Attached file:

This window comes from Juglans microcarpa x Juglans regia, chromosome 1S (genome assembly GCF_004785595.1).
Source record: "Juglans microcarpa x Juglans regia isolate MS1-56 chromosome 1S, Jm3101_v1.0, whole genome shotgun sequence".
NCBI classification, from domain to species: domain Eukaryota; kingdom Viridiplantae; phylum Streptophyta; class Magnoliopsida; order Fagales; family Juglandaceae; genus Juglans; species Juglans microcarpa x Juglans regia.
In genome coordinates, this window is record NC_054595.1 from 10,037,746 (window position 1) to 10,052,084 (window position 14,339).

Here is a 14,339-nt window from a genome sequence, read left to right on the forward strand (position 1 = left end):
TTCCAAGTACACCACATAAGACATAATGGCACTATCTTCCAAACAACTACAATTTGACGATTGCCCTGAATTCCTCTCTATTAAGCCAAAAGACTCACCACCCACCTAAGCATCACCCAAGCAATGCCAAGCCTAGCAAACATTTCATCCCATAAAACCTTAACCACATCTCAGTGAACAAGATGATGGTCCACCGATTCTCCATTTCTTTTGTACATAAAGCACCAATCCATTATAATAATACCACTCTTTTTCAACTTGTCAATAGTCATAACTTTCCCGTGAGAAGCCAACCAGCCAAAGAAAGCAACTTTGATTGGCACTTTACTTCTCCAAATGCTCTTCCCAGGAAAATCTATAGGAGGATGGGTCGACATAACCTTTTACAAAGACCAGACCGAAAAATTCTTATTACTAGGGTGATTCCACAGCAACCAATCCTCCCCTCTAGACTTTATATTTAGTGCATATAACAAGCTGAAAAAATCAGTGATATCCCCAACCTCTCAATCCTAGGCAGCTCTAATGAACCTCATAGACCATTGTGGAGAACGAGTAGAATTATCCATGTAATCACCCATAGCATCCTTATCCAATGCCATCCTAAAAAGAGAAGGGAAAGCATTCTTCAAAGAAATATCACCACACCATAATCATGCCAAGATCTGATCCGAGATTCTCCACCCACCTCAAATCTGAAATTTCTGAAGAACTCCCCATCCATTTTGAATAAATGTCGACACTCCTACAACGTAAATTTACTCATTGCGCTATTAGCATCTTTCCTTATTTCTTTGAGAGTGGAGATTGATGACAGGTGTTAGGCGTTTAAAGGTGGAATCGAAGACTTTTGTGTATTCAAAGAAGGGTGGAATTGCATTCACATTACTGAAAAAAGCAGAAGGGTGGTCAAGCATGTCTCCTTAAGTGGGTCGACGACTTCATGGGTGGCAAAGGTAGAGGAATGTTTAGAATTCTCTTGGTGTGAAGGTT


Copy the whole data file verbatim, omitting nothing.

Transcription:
This window comes from Juglans microcarpa x Juglans regia, chromosome 1S (genome assembly GCF_004785595.1).
Source record: "Juglans microcarpa x Juglans regia isolate MS1-56 chromosome 1S, Jm3101_v1.0, whole genome shotgun sequence".
NCBI classification, from domain to species: domain Eukaryota; kingdom Viridiplantae; phylum Streptophyta; class Magnoliopsida; order Fagales; family Juglandaceae; genus Juglans; species Juglans microcarpa x Juglans regia.
In genome coordinates, this window is record NC_054595.1 from 10,037,746 (window position 1) to 10,052,084 (window position 14,339).

Here is a 14,339-nt window from a genome sequence, read left to right on the forward strand (position 1 = left end):
TTCCAAGTACACCACATAAGACATAATGGCACTATCTTCCAAACAACTACAATTTGACGATTGCCCTGAATTCCTCTCTATTAAGCCAAAAGACTCACCACCCACCTAAGCATCACCCAAGCAATGCCAAGCCTAGCAAACATTTCATCCCATAAAACCTTAACCACATCTCAGTGAACAAGATGATGGTCCACCGATTCTCCATTTCTTTTGTACATAAAGCACCAATCCATTATAATAATACCACTCTTTTTCAACTTGTCAATAGTCATAACTTTCCCGTGAGAAGCCAACCAGCCAAAGAAAGCAACTTTGATTGGCACTTTACTTCTCCAAATGCTCTTCCCAGGAAAATCTATAGGAGGATGGGTCGACATAACCTTTTACAAAGACCAGACCGAAAAATTCTTATTACTAGGGTGATTCCACAGCAACCAATCCTCCCCTCTAGACTTTATATTTAGTGCATATAACAAGCTGAAAAAATCAGTGATATCCCCAACCTCTCAATCCTAGGCAGCTCTAATGAACCTCATAGACCATTGTGGAGAACGAGTAGAATTATCCATGTAATCACCCATAGCATCCTTATCCAATGCCATCCTAAAAAGAGAAGGGAAAGCATTCTTCAAAGAAATATCACCACACCATAATCATGCCAAGATCTGATCCGAGATTCTCCACCCACCTCAAATCTGAAATTTCTGAAGAACTCCCCATCCATTTTGAATAAATGTCGACACTCCTACAACGTAAATTTACTCATTGCGCTATTAGCATCTTTCCTTATTTCTTTGAGAGTGGAGATTGATGACAGGTGTTAGGCGTTTAAAGGTGGAATCGAAGACTTTTGTGTATTCAAAGAAGGGTGGAATTGCATTCACATTACTGAAAAAAGCAGAAGGGTGGTCAAGCATGTCTCCTTAAGTGGGTCGACGACTTCATGGGTGGCAAAGGTAGAGGAATGTTTAGAATTCTCTTGGTGTGAAGGTT